Project VG15013 was completed in 2019 by the Northern Territory Department of Primary Industry and Resources with support from NT Farmers and state organisations from Queensland, Victoria, Western Australia and New South Wales.

Introduction

The discovery of cucumber green mottle mosaic virus (CGMMV) in cucurbit crops in northern Australia in September 2014 resulted in affected properties being quarantined in order to prevent the spread of the highly transmissible virus.

Recognising the impact of the incursion on cucurbit growers, researchers in project VG15013 investigated ways to manage the virus through on-farm biosecurity practices as well as improving the speed and accuracy of CGMMV diagnostics.

About the project

Following the detection of CGMMV in cucurbit crops in 2014, it was concluded that the primary cause of the incursion was through contaminated seed. However, researchers quickly discovered that the virus was a highly stable particle which could persist in plant material, soil and water, which made it very easy for the disease to spread mechanically between crops.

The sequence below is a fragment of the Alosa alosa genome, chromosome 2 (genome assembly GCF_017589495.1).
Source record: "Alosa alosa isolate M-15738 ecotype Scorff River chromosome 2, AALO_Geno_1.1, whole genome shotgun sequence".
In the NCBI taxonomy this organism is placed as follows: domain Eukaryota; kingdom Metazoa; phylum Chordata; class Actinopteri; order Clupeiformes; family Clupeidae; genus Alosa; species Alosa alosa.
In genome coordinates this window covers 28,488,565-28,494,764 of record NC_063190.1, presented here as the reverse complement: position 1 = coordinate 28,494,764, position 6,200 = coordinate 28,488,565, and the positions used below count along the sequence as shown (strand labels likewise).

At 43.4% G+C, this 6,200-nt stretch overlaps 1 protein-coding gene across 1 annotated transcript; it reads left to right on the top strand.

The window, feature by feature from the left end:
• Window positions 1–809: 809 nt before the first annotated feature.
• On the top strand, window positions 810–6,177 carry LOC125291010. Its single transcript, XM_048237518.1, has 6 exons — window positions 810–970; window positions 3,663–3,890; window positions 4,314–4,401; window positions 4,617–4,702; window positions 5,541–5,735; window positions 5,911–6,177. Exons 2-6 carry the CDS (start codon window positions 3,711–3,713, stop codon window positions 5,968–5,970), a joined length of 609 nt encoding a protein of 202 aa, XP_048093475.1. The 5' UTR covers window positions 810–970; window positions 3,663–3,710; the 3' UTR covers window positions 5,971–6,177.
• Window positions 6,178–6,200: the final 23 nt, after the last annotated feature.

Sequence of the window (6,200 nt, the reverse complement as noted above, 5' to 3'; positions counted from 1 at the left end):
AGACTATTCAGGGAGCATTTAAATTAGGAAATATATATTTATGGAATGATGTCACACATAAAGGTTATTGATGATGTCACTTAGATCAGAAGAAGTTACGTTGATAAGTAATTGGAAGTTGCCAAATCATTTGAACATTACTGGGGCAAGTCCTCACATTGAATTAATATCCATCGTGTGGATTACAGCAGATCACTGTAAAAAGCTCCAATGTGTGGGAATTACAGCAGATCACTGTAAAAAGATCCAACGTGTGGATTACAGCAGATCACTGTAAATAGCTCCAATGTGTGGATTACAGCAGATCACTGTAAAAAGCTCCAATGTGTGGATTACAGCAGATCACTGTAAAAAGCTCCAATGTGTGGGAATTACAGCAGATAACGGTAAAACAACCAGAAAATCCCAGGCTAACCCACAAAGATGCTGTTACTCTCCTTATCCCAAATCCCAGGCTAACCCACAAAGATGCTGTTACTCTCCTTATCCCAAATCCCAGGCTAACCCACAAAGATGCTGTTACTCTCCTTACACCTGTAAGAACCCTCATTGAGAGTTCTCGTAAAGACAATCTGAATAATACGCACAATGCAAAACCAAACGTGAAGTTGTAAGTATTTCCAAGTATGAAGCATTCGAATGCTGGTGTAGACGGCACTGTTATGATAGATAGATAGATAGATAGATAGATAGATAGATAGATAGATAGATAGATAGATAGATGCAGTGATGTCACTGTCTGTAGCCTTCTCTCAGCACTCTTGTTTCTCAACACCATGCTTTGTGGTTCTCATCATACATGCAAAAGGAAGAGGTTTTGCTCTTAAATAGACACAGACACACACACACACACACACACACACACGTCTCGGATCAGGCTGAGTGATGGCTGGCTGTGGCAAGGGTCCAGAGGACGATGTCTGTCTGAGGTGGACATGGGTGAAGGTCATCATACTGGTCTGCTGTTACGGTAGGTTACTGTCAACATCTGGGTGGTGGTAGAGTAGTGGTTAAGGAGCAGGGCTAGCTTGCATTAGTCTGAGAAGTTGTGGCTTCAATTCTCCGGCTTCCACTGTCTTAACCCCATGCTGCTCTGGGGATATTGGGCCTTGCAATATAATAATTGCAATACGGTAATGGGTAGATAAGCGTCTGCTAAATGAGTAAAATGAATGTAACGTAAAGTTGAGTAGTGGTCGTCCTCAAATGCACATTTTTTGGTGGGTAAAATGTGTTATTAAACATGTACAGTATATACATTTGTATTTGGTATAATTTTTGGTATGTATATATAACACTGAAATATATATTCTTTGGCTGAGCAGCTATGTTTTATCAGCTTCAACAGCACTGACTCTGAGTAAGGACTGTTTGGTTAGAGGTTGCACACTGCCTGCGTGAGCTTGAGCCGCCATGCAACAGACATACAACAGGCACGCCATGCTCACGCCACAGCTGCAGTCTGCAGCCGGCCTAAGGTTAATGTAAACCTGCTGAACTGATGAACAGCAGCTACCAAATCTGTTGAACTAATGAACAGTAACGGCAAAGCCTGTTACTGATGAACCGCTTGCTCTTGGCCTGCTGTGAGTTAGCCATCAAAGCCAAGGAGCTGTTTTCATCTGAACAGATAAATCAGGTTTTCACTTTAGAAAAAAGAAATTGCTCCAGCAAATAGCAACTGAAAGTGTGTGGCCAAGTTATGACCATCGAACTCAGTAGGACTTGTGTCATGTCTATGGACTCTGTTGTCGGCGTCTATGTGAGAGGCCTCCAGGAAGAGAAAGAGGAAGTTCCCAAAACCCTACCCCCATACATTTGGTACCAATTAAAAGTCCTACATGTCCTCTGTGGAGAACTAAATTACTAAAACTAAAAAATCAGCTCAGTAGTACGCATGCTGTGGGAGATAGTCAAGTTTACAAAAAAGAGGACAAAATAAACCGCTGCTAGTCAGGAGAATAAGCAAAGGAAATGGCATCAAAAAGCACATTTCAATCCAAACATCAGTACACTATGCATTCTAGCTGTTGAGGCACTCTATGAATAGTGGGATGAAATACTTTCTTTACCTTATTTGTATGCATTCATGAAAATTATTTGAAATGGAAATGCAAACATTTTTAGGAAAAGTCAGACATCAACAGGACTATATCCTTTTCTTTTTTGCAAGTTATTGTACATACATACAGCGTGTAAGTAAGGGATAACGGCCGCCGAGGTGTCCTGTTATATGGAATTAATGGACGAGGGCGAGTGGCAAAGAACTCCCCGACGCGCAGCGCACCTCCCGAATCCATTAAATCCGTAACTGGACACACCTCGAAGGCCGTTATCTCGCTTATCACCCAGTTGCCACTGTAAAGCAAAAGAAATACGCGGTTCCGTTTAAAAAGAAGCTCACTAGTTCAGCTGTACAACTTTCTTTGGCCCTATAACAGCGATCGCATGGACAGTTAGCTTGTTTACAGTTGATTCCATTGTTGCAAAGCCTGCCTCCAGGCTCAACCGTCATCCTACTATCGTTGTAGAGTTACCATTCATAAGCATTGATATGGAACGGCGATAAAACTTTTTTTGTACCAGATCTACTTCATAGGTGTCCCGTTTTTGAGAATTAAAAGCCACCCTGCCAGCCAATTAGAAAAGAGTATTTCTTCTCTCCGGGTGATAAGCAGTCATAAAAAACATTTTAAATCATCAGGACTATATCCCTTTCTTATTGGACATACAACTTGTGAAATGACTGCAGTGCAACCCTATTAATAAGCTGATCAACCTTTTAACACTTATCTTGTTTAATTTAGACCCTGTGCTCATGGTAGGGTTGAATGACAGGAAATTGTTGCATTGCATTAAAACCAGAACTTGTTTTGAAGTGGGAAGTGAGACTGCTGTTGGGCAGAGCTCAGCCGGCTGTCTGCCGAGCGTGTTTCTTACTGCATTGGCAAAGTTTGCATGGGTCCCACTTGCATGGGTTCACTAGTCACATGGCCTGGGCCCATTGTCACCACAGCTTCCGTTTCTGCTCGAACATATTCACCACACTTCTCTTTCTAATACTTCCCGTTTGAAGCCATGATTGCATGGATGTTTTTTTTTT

“In the period after the incursion, we really set out to find out as much as we could about how the virus survived, what crops it infected, and how to best manage its spread to other plants, which led to our investigation into how that might actually happen,” Northern Territory Department of Primary Industry and Resources Principal Plant Biosecurity Officer Dr Lucy Tran-Nguyen said.

According to Dr Tran-Nguyen, one of the objectives of project VG15013 was to identify potential hosts for the virus.

“As well as developing a list of known CGMMV hosts, including potential weed hosts, we also sought to identify nonhost species that growers could plant in the event that the virus made growing cucurbits unviable in the area.”

Due to the highly transmissible nature of CGMMV, fast and accurate detection of the virus became an increasing concern for growers.